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You turn to Democracy Now! for ad-free news you can trust. Maybe you come for our daily headlines. Maybe you come for in-depth stories that expose government and corporate abuses of power. This week Democracy Now! is celebrating our 23rd birthday. For over two decades, we've produced our daily news hour without ads, government funding or corporate underwriting. How is this possible? Only with your support. Right now, in honor of Democracy Now!'s birthday, every donation we receive will be doubled by a generous supporter. This means if you give $30 today, Democracy Now! will get $60 to support our daily news hour. Please do your part. It takes just a couple of minutes to make sure that Democracy Now! is there for you and everybody else. Thank you! -Amy Goodman
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Former Oklahoma City police officer Daniel Holtzclaw has been sentenced to 263 consecutive years in prison for the serial rapes of African-American women. In a packed courtroom, supporters of the victims broke into song as they awaited the sentencing.
Supporters: “I am loved. I am loved. I am brave. I am brave. I am strong. I am strong.”
The 263-year sentence came after Judge Timothy Henderson denied Holtzclaw’s request for a new trial. In December, an all-white jury convicted Holtzclaw of rape and other crimes against eight of the 13 women who accused him. Holtzclaw targeted the women during traffic stops and interrogations, forcing them into sexual acts in his police car or in their homes. Prosecutors say Holtzclaw deliberately preyed on vulnerable black women from low-income neighborhoods. He was reportedly under investigation by the Oklahoma City police sex crimes unit six weeks before his final crime. That means Holtzclaw assaulted half of the women he was convicted of attacking while under investigation. Across the United States, a recent Associated Press investigation uncovered about 1,000 cases where police officers have lost their badges for sexual assault or misconduct over a six-year period. After the sentencing, Jannie Ligons, the first victim of Officer Holtzclaw’s attacks to come forward, said justice had been served.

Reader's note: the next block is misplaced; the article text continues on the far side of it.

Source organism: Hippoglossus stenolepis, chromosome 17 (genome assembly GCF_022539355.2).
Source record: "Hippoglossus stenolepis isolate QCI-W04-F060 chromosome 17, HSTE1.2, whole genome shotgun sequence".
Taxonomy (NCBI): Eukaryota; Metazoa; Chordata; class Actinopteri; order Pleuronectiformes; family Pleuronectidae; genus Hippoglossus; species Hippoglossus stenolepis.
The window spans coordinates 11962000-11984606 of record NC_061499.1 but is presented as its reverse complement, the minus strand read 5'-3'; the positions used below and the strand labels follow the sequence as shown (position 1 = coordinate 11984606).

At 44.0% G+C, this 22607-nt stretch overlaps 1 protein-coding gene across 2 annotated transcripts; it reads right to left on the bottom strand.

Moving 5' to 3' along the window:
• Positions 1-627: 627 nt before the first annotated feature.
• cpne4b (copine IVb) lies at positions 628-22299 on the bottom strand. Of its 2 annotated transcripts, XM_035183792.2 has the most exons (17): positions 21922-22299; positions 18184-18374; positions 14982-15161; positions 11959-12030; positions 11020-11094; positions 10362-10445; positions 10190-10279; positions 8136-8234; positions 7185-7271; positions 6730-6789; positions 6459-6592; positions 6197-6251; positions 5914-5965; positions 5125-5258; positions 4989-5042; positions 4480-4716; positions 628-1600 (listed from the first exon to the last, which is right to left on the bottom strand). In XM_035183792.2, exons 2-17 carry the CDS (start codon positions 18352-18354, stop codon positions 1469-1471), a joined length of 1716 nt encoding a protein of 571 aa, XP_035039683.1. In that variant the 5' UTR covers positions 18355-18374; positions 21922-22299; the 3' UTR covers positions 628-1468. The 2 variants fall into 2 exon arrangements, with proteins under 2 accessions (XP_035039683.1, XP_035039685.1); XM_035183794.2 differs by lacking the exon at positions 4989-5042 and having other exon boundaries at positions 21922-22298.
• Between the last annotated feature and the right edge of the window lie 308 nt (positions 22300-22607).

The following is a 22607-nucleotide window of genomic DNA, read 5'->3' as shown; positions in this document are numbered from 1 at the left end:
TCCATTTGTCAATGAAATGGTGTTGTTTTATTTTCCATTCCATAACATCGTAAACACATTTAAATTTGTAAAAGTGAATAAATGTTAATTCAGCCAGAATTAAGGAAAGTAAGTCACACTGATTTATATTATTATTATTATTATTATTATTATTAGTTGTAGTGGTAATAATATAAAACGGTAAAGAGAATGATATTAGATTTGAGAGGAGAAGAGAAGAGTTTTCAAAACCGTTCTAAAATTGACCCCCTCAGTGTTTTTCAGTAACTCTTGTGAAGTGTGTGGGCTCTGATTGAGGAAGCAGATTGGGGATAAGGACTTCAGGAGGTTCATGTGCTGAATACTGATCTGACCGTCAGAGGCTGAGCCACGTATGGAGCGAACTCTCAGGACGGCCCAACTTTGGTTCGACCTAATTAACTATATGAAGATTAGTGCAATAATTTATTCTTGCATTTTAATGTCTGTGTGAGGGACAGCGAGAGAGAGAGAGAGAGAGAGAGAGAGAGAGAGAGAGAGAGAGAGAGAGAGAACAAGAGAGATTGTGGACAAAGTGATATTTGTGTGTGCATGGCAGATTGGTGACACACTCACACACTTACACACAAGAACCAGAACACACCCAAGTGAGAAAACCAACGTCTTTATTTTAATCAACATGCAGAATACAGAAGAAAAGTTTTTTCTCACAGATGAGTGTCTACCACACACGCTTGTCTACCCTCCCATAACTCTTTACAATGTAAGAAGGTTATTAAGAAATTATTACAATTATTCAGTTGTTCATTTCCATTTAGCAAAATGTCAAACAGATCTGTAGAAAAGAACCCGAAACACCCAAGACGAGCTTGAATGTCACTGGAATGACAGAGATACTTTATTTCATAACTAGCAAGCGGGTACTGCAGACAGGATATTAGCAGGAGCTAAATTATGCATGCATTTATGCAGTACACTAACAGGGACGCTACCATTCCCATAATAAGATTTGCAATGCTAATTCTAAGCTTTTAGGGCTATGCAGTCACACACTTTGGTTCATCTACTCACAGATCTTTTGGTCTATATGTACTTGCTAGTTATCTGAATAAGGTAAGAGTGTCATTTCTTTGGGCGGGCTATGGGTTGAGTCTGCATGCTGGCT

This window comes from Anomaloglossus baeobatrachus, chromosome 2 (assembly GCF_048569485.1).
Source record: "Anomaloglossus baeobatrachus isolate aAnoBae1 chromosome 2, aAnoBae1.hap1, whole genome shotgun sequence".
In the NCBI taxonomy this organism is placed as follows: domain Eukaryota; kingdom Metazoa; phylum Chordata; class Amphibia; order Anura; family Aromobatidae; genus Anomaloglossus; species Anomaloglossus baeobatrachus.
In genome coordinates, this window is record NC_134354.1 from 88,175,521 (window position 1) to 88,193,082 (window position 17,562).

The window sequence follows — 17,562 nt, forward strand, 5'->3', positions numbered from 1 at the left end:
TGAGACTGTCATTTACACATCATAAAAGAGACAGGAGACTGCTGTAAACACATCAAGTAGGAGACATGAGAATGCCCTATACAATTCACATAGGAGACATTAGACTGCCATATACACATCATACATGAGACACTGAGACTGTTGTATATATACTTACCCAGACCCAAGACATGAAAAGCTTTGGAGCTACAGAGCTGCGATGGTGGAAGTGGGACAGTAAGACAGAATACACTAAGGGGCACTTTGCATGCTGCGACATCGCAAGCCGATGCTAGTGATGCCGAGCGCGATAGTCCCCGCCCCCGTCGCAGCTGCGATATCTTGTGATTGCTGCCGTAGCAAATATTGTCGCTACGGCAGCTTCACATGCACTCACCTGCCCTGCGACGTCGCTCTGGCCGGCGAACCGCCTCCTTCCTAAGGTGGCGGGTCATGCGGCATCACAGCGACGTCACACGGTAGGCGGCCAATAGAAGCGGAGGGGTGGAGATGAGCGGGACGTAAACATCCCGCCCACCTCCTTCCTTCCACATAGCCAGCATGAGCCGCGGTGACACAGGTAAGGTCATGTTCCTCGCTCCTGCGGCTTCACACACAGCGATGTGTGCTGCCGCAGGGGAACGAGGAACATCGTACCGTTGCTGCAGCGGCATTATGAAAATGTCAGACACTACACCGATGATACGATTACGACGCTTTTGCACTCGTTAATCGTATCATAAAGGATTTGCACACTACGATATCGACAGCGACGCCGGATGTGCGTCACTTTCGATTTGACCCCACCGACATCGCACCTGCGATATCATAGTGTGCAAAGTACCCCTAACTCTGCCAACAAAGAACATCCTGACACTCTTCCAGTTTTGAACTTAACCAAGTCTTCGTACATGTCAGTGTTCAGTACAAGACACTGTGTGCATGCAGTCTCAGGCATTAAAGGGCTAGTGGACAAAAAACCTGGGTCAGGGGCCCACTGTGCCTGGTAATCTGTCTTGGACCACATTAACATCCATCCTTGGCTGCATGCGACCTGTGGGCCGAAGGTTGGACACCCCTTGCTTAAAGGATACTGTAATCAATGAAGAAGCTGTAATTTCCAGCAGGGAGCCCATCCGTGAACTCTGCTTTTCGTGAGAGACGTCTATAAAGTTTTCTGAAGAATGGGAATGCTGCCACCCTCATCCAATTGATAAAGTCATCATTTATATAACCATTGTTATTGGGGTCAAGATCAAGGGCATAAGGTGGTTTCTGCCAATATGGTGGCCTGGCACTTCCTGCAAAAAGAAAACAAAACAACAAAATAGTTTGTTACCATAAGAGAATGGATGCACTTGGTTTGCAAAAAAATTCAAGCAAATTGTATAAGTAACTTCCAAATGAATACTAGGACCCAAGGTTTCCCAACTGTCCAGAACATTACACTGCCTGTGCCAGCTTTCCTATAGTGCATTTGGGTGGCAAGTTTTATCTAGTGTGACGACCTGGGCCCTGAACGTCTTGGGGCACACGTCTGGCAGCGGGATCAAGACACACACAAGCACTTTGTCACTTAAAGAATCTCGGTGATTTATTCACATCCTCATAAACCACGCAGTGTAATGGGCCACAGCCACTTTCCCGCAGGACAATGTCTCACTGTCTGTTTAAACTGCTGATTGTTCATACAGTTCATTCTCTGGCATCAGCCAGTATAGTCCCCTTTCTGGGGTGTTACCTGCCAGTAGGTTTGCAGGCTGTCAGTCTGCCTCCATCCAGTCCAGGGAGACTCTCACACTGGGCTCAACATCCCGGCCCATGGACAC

Jannie Ligons: “Justice was served today. I just know how glad I am and how proud I am, especially for all the victims, how we were traumatized and all the the things we had to go through.”
A top administrator for the Environmental Protection Agency has resigned over the lead-poisoned water in Flint, Michigan. The crisis began when the unelected, state-appointed emergency manager of Flint switched the source of the city’s drinking water to the highly corrosive Flint River. Susan Hedman oversaw the EPA’s regulations in Midwestern states including Michigan. Hedman is the latest official to step down, including the director of Michigan’s Department of Environmental Quality, Governor Snyder’s chief of staff and chief spokeswoman, and the Flint director of Public Works. Michigan residents are calling for the resignation of Governor Rick Snyder. Many are also calling for his arrest.
As many as 20 people have been killed in Somalia’s capital Mogadishu after al-Shabab militants seized control of a beachfront restaurant, firing on diners and exploding at least two car bombs nearby. Somali forces retook control of the restaurant early this morning.
In Yemen, a U.S.-backed, Saudi-led airstrike on an oil facility has killed at least nine people and injured at least 30. The strike comes one day after thousands of Yemeni women marched in the streets of the capital Sana’a to decry the continued U.S.-backed, Saudi-led bombing campaign. Protester Nada Al Husseini spoke out.